The evacuees were flown on a charter flight earlier this week from Wuhan, the Chinese city at the center of the new virus outbreak. They will spend two weeks at a military base in Southern California, the Centers for Disease Control and Prevention announced.
The CDC said it's the first federal quarantine since the 1960s, when one was issued over concern about potential spread of smallpox.
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"We understand this action may seem drastic. We would rather be remembered for overreacting than underreacting," said the CDC's Dr. Nancy Messonnier.
On the flight were U.S. government employees, their families and other Americans who were living in Wuhan. Initially, health officials said the evacuees were asked to stay at March Air Reserve Base in Riverside, California, to undergo three days of monitoring and testing. Officials believe it can take up to 14 days for someone who is infected to develop symptoms.
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As of early Friday, none of the Americans housed at the base had shown signs of illness, according to Jose Arballo Jr., a spokesman for the Riverside County's public health agency. Messonnier said test results from the passengers are still coming in. All have been negative so far.
Messonnier said it's still not clear how dangerous the virus is. She said government officials were motivated to issue the quarantine order after watching dramatic increases this week in the number of illnesses and deaths reported in China.
The new virus is a cousin to the SARS and MERS viruses that have caused outbreaks in the past. Since December, it's sickened thousands, mostly in China, and killed more than 200.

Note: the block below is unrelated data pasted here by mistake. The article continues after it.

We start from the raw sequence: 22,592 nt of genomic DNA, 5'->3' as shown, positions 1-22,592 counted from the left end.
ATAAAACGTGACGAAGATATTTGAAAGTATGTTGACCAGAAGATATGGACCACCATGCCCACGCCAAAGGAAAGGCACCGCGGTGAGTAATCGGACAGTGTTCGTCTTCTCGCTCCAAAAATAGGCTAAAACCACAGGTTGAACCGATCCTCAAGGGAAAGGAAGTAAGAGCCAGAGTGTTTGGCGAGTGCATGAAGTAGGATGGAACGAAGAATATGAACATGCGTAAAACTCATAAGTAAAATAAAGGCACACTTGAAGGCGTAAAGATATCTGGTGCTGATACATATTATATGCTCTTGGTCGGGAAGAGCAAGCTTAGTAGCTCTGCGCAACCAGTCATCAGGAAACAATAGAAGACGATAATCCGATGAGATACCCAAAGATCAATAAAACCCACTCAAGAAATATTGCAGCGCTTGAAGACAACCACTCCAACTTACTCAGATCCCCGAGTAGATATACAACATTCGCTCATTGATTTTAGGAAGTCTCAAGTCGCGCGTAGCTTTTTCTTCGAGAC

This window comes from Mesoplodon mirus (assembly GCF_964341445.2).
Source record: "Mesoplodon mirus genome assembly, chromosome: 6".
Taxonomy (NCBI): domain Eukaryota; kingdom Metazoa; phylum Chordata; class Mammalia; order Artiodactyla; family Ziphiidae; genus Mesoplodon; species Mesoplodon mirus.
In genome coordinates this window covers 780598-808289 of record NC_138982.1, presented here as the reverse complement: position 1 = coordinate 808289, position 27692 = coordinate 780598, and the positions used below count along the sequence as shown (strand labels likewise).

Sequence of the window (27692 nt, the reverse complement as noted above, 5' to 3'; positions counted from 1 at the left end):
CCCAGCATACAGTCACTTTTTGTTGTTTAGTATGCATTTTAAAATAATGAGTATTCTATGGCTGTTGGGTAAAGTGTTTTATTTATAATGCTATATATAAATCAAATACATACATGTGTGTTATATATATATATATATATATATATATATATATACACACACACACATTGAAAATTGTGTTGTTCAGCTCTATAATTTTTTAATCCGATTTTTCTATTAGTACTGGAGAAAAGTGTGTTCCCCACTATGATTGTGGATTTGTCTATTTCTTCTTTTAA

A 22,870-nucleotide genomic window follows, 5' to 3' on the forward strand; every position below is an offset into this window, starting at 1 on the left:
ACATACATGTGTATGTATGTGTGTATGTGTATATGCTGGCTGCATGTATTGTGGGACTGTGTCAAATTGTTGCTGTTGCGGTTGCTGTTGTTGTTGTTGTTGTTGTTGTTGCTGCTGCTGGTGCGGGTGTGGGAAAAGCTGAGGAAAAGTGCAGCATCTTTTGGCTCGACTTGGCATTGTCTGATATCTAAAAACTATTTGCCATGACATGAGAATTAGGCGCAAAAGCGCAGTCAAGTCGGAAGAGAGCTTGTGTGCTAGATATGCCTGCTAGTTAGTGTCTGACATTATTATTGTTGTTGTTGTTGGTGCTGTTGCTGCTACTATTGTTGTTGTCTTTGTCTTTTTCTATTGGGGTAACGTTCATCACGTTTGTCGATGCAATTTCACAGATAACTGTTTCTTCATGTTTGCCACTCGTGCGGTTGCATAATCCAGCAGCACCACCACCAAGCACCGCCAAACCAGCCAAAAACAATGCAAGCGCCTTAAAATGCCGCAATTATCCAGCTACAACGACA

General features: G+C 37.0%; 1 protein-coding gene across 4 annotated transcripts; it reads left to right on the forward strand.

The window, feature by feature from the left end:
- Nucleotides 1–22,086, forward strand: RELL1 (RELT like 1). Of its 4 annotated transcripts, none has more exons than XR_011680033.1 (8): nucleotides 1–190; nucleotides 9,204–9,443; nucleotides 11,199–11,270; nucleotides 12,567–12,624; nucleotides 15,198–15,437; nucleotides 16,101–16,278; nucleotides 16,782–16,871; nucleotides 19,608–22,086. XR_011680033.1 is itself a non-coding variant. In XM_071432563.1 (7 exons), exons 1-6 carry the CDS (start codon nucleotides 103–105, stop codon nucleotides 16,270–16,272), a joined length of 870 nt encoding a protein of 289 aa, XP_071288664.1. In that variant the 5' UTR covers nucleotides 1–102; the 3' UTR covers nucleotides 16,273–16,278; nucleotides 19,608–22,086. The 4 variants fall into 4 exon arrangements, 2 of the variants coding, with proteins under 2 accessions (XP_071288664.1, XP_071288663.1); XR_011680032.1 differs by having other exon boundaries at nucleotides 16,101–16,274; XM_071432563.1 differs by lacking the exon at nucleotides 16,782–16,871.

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In the meantime, the State Department is preparing additional flights for Americans in Wuhan. All passengers will be screened before departing, an agency official said. The CDC is working to determine how these travelers will be processed, Messonnier said.
The U.S. has advised against all travel to China and on Thursday confirmed the country's first case of person-to-person spread of the virus, the husband of a Chicago woman who got sick after she returned from a trip to Wuhan. He is the sixth patient in the U.S., and the only one who didn't travel to China.
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At the military base about 60 miles east of Los Angeles, the evacuees are staying in hotel-style housing on the base and have spent time walking and exercising in a grassy area, some wearing masks, Arballo said. Since arriving at the base, they have been given blood tests and nose, throat and mouth swabs.
One person tried to leave the base Wednesday night and was quarantined by the county.
"This action was taken as a result of the unknown risk to the public should someone leave MARB early without undergoing a full health evaluation,'' officials said in a written statement.
The incident came as the World Health Organization declared the outbreak a global emergency after the number of cases spiked tenfold in a week.
The CDC's Dr. Martin Cetron on Friday said that incident did not drive the decision for the federal quarantine.
There are potential downsides to issuing such an order, Cetron acknowledged.
"Clearly there are consequences if it is not done properly, if it induces fear and stigma," he said.
One of the evacuees is Jarred Evans, who had moved to Wuhan several years ago to play in a Chinese football league. The New York City native played at the University of Cincinnati in 2014-15.
"I'm still wearing my mask and I'm still wearing my gloves," Evans said in an telephone interview Thursday night.
Before the outbreak took hold, Evans said people in the city of 11 million people were happy as they prepared for the Lunar New Year holiday season.
Then Chinese government shut down the city, banning buses, trains, taxis, and personal cars and the military patrolled some streets. He compared its deserted atmosphere to an Old West ghost town.
"Imagine New York City being shut down," he said. "I was completely scared at first, because I didn't know exactly what was going to happen."
He said the passengers on the charter flight cheered and applauded when the jet landed at the California base after a refueling stop in Anchorage, Alaska.
Evans said he's not used to being confined.
"'But to protect myself, I have to do it," he said.
The Associated Press contributed to this report.